Spanish Economy Minister Luis de Guindos ruled out seeking a bailout hours before Standard & Poor’s cut the country’s credit rating to three levels above junk and a report showed unemployment jumped close to a record.
“Nobody has asked Spain, either officially or unofficially” to turn to Europe’s bailout mechanisms, he said in an interview in Madrid late yesterday. “We don’t need it.”
Spanish unemployment, already the highest in the European Union, rose to 24.4 percent in the first quarter, just below the 24.55 percent record of March 1994, the National Statistics Institute said today. The increase in first quarter joblessness will mean 953 million euros ($1.3 billion) of lost revenue for the government, the tax inspectors association said today.
De Guindos spoke at the end of a month that has seen Spanish bond yields rise above 6 percent for the first time since early December on concern that banking losses will swamp the government. That sparked speculation that Spain will need to seek an international rescue for its lenders and prompted one minister to call on the ECB to buy the country’s bonds.
“This is not the real cure for the problems and the volatility of the market,” de Guindos said. “I don’t think that we need any further liquidity injections after the two LTROs that the ECB has implemented over the last three or four months.”
Just hours after de Guindos spoke, Standard & Poor’s cut its rating on Spain by two levels to BBB+, citing concern that the country will need to pour more money into its lenders. The downgrade was the second this year by S&P and puts Spain at the same level as Italy.
S&P’s decision did not mean that the rating company expected Spain to need a bailout, Marko Mrsnik, director for sovereign ratings for Europe, said today in a conference call. Still, EU aid to Spanish banks would “ease pressure” on the sovereign rating, he said.
The yield on Spain’s 10-year benchmark bonds rose 6 basis points to 5.89 percent at 3:30 p.m. in London, pushing the spread with similar German maturities to 421 basis points from 415 basis points yesterday. The country’s benchmark IBEX 35 stock index erased early declines and advanced 1.1 percent to 7100.3.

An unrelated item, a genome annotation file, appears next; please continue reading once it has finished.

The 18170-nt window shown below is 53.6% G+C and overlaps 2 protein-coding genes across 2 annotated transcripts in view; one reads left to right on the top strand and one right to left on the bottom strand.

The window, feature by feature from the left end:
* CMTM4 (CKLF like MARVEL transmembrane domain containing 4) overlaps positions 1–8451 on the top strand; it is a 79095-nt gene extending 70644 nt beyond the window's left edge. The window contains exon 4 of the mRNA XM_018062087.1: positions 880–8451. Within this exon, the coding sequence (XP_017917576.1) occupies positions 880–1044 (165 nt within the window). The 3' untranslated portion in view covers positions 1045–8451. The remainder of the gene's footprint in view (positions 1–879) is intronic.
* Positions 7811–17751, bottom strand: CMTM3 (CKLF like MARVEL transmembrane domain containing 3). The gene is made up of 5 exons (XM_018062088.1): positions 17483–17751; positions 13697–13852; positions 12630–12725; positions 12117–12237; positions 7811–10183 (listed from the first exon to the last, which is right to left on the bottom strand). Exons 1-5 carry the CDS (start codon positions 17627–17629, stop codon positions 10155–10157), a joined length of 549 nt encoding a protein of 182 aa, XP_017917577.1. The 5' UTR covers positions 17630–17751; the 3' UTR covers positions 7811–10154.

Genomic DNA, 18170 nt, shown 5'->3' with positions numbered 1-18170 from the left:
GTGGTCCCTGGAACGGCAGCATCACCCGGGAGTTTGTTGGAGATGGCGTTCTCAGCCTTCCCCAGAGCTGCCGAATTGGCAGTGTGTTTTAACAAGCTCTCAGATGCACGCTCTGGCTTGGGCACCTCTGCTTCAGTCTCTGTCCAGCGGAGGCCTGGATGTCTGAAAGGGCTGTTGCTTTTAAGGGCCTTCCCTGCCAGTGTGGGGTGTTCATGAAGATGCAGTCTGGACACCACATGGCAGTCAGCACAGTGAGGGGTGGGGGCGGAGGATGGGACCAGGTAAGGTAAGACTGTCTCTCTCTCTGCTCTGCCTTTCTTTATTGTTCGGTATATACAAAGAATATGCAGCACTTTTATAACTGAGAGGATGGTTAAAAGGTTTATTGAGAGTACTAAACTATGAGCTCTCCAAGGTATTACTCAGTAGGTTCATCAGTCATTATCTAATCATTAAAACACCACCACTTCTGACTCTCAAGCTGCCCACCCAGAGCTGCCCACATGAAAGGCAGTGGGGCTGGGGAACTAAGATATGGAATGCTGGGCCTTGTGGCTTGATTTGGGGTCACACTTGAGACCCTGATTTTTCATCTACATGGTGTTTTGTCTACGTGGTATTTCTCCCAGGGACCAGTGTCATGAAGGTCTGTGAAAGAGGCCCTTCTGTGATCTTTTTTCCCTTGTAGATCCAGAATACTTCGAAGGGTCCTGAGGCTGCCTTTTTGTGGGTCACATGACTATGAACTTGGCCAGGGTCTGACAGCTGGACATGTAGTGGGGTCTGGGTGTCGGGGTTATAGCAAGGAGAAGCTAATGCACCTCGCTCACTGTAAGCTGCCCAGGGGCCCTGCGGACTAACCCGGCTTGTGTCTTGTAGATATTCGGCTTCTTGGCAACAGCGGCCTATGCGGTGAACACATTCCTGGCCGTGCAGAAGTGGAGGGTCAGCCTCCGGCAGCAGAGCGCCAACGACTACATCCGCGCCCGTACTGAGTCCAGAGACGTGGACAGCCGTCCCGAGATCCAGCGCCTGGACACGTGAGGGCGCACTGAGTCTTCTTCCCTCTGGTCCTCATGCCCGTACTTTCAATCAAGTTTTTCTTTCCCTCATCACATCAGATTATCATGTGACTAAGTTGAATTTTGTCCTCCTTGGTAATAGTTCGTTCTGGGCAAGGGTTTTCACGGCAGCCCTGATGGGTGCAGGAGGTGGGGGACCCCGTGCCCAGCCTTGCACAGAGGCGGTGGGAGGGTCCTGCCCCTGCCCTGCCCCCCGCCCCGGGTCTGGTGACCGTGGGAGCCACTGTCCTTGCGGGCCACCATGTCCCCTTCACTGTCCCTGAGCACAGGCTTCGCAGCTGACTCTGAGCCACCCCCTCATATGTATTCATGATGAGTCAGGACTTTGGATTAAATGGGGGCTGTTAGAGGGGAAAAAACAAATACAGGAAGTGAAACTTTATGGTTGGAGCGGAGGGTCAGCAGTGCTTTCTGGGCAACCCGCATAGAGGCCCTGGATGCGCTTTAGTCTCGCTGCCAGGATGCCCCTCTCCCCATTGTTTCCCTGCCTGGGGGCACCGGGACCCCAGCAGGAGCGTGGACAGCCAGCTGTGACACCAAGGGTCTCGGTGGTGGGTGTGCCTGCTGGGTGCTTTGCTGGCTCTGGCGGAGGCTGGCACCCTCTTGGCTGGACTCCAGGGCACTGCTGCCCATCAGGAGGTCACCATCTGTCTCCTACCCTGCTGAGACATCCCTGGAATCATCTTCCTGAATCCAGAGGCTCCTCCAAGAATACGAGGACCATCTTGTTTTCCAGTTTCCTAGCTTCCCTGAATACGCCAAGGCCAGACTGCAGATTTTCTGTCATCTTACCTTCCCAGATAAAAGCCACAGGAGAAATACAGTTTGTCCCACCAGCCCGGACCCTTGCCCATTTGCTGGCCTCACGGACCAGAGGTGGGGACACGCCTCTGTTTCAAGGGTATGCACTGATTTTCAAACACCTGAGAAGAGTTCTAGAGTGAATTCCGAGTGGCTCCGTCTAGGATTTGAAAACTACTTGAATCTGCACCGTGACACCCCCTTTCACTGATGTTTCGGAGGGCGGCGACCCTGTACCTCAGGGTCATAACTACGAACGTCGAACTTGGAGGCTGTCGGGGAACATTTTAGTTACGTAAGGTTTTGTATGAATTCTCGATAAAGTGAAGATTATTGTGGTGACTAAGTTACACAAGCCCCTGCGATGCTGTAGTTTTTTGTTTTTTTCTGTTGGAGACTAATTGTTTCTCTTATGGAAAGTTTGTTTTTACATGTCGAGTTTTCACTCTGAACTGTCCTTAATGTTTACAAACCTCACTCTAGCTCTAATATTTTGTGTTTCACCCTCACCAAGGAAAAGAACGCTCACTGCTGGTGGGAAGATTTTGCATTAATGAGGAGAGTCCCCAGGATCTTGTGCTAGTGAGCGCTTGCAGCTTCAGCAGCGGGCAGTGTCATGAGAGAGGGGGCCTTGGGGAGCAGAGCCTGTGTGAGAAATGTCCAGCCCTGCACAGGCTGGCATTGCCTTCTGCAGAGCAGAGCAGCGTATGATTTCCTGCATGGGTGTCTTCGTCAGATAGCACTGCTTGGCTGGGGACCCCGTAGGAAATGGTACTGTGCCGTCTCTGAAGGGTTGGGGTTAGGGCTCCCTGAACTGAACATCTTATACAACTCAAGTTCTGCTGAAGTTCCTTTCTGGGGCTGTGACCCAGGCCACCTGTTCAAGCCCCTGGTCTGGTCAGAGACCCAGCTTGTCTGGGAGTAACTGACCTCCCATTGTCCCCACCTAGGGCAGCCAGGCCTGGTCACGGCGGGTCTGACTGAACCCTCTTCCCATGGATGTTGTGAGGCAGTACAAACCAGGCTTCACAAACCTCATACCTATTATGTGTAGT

The downgrade “raises the chance of Spain accessing external official funding for its banks alongside a robust external audit,” London-based Barclays Capital analysts Marcus Widen and Laurent Fransolet wrote in a note today.
Spain is sticking to its line that austerity should be the main driver of policy as it tries to quash concerns that it will be pushed to follow Ireland, Portugal and Greece into a bailout. As French presidential frontrunner Francois Hollande presses to renegotiate a euro-wide fiscal treaty backed by German Chancellor Angela Merkel, de Guindos said that Europe can’t afford to twin such a pact with stimulus measures.
“A growth pact has to be focused on structural reforms,” de Guindos said. “I do not see that the growth pact should involve any sort of fiscal boost or stimulus.”
De Guindos announced today that Spain will shift the burden of taxes onto consumption and reduce levies on employing workers. The government will raise indirect taxes such as those on sales, cigarettes and alcohol from next year under the plan that aims to eliminate the budget deficit by 2016. The shortfall reached 8.5 percent of GDP last year.
“We have to put on the table a much more comprehensive growth program that has to be much more focused on performance on the structural side,” De Guindos said in the interview.
ECB bond purchases wouldn’t help to calm European markets either as governments instead need to show how they can fix their economies, de Guindos said.
The International Monetary Fund said on April 17 that budget deficits will persist till at least 2017 in Spain, where the economic recession will be deeper than in other euro-region countries. The IMF forecasts a 1.8 percent contraction this year and growth of 0.1 percent next year.
To contact the editor responsible for this story: John Fraher in Madrid at firstname.lastname@example.org